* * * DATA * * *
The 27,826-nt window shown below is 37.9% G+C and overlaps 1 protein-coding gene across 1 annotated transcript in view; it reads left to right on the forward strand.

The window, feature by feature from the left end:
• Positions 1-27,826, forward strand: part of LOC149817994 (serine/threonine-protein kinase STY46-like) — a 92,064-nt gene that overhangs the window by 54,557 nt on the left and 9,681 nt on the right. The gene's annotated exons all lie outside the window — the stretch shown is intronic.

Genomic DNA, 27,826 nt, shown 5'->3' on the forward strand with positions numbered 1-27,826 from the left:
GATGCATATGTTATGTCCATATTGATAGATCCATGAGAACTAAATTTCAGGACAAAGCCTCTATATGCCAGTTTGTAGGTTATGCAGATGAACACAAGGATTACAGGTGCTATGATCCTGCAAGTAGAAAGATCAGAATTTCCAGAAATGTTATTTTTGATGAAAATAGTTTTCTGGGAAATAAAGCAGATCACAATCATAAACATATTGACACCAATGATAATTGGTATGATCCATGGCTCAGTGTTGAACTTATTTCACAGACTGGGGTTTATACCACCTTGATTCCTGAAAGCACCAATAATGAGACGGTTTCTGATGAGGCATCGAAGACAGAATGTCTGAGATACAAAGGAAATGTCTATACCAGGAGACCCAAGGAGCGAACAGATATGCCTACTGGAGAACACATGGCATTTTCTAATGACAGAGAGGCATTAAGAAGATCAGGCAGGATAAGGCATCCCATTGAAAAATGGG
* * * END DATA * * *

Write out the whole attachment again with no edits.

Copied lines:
The 27,826-nt window shown below is 37.9% G+C and overlaps 1 protein-coding gene across 1 annotated transcript in view; it reads left to right on the forward strand.

The window, feature by feature from the left end:
• Positions 1-27,826, forward strand: part of LOC149817994 (serine/threonine-protein kinase STY46-like) — a 92,064-nt gene that overhangs the window by 54,557 nt on the left and 9,681 nt on the right. The gene's annotated exons all lie outside the window — the stretch shown is intronic.

Genomic DNA, 27,826 nt, shown 5'->3' on the forward strand with positions numbered 1-27,826 from the left:
GATGCATATGTTATGTCCATATTGATAGATCCATGAGAACTAAATTTCAGGACAAAGCCTCTATATGCCAGTTTGTAGGTTATGCAGATGAACACAAGGATTACAGGTGCTATGATCCTGCAAGTAGAAAGATCAGAATTTCCAGAAATGTTATTTTTGATGAAAATAGTTTTCTGGGAAATAAAGCAGATCACAATCATAAACATATTGACACCAATGATAATTGGTATGATCCATGGCTCAGTGTTGAACTTATTTCACAGACTGGGGTTTATACCACCTTGATTCCTGAAAGCACCAATAATGAGACGGTTTCTGATGAGGCATCGAAGACAGAATGTCTGAGATACAAAGGAAATGTCTATACCAGGAGACCCAAGGAGCGAACAGATATGCCTACTGGAGAACACATGGCATTTTCTAATGACAGAGAGGCATTAAGAAGATCAGGCAGGATAAGGCATCCCATTGAAAAATGGG